Musically, I'd say the stuff that was probably stirring around in me was old Pink Floyd. Probably Tom Waits and Leonard Cohen. Maybe Neil Young. I really like Mark Lanegan a lot. He's a heavy cat. Jimi is so much a part of me, he's always in there, even if it doesn't seem like it. But really, more than anything I was just really trying to be me. As honestly and as completely as I could be, for better or worse. To really just come straight from the heart was the goal. Just be me. Warts and all.

City Paper Music Desk: Did anyone who contributed to the sessions — studio guys or guest musician or vocalists — suggest or deliver anything totally of the wall?

Doug Walters: Well, everyone who was a part of it was important to me. I kind of had the songs and arrangements and all of that all mapped out, so from a technical point the vision was in place before I even went in there. I pretty much knew what I wanted. Jeff Caldwell and Annie Boxell did some singing and they had some cool ideas about some harmonies and different vocal things here and there, which was cool. And Jeff Leonard, who mixed it with me, is a bad motherfucker. That man has some ears on him. He took what Travis and I did and made it sound like a million bucks. He gets the MVP.

Everyone was a real pro, but really, it was their vibe that was so cool and so inspirational to me. I think the vibe is the most important thing about making music. It was so much fun to make this. I like to stay focused and work hard and really get shit done and I could do that and still keep it light with everyone. Eddie White, who owns the studio at Awendaw Green, was incredibly hospitable, and the place is very comfortable and has a very positive vibe to it. Cool people coming and going. It's very communal out there, as it should be. And I was in a very good space too. Clean and sober and inspired. It was very cool. Everything about it was tight and clean and on the one. And to work with my best friends on this thing at such a cool place was beautiful. A great experience. I think it shows in the recording.

City Paper Music Desk: Listening back to the final version of the new album what is your favorite song on it — and why?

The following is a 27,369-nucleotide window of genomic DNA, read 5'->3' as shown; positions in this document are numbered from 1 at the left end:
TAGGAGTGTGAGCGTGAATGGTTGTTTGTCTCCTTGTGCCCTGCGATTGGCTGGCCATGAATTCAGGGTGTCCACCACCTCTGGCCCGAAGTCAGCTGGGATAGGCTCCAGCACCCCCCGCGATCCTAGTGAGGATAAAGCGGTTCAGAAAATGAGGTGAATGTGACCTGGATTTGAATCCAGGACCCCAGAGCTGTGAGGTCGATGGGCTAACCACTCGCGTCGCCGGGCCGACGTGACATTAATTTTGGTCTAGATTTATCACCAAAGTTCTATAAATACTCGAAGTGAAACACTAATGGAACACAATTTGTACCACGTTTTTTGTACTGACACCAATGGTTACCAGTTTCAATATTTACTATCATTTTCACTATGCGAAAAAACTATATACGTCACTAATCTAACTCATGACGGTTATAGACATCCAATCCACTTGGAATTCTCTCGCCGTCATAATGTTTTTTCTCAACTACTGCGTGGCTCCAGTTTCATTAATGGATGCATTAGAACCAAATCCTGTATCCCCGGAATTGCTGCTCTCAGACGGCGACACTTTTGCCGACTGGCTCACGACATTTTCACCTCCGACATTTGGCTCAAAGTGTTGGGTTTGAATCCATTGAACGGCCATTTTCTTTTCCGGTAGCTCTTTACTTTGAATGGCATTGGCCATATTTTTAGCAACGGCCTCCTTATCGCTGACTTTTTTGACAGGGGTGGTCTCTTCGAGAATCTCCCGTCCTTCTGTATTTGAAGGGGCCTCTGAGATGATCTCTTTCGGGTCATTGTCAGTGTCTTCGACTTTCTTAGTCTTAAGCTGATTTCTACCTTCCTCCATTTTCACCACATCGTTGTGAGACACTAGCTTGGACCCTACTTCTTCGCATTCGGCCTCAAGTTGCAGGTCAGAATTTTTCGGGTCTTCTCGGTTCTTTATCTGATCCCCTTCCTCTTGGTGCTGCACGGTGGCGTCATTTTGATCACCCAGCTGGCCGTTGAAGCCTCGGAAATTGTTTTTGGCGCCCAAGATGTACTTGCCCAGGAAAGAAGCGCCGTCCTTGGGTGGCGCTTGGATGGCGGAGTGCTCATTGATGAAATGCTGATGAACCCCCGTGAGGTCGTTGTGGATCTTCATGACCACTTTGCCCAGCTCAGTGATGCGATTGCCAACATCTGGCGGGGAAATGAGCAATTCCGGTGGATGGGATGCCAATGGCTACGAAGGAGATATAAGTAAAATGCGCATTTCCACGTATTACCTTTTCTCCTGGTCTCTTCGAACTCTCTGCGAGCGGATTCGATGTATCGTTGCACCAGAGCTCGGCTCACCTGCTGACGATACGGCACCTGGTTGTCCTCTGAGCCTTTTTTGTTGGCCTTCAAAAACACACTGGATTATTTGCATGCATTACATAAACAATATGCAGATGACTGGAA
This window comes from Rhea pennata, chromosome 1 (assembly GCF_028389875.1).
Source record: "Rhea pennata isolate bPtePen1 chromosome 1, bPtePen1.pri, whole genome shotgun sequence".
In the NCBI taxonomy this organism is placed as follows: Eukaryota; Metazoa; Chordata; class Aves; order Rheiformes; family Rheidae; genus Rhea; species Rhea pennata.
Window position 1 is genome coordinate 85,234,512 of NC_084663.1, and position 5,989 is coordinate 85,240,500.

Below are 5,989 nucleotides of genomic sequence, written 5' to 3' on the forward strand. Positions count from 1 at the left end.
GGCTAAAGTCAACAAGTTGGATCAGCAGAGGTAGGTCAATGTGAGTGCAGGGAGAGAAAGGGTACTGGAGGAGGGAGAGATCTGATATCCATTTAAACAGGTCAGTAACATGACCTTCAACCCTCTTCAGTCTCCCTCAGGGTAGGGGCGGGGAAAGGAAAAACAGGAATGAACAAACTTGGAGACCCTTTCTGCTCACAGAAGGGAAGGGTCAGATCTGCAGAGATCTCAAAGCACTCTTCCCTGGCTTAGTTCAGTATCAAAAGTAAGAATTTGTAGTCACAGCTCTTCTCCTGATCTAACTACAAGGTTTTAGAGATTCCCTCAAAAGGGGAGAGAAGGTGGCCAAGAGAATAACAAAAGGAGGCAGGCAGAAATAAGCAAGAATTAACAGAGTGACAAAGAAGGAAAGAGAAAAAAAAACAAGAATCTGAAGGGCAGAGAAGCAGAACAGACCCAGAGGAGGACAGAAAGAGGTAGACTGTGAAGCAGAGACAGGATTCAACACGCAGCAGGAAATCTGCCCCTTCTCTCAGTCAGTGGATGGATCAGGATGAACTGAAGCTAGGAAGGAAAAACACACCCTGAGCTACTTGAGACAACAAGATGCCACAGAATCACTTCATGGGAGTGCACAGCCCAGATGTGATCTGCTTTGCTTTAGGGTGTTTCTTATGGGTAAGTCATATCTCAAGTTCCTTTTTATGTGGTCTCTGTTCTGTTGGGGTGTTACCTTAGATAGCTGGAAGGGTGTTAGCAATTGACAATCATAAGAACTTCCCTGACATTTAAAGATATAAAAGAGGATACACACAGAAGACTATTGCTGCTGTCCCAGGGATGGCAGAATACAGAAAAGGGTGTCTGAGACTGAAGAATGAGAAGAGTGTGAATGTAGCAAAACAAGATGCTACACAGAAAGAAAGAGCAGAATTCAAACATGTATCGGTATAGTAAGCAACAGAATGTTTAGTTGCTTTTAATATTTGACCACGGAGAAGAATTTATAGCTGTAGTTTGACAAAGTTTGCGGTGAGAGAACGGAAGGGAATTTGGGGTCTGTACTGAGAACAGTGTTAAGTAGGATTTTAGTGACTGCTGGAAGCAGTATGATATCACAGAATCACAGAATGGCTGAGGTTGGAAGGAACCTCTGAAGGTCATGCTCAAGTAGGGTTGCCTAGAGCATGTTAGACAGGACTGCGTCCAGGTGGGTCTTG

Doug Walters: Oh man, I don't really know. I don't really listen to it, or any of my music, that much. And if I do, it's more for technical reasons (is the mix right, is the arrangement cool, etc.) I'm proud of all the songs. For different reasons. But to me, it's more about the whole album. I've kind of always been like that. An album has always been one big song with different sections. A good album should flow. I think into the light is pretty solid. The songs are pretty good and the mix is cool. I learned a lot making it. There are things that could be much better about it, but that's cool. Honestly, I'm on to the next batch of songs. I have another album in the can, and I'm starting pre-production on the next torture town album, so these tunes aren't really even on my radar. You just try to keep moving forward. And try not to think about it too much. I hope people dig it, but you never know. You do what you do because that's what you do. And sometimes you get it right. But I'm not a good judge of what I do. I'm too close.

City Paper Music Desk: Why should someone who's never heard of you or your album swing by the Pour House this Thursday (June 11)?

Doug Walters: Well, I've got a smoking band. That's the main reason. I have Ben Wells on bass, Robert thorn on the skins, Patience Clements on organ and vocals, Annie Boxell on vocals, dale baker on lead guitar (who's so fucking terrifying he makes Osama bin Laden look like Micky Mouse), and myself on vocals and guitar. We'll play the whole album (which will be on sale for cheap). And a few other originals. The Pour House is cool. It always sounds good in there. It's a good vibe. It'll be a fun time. Thursday night is a good night to go out. Someone told me Thursday night is the new Friday night. That sounded pretty good to me. I hope everyone can come out and party down with us. Also, free hugs and kisses for the ladies and the dudes get to carry all our shit. That's the real main reason.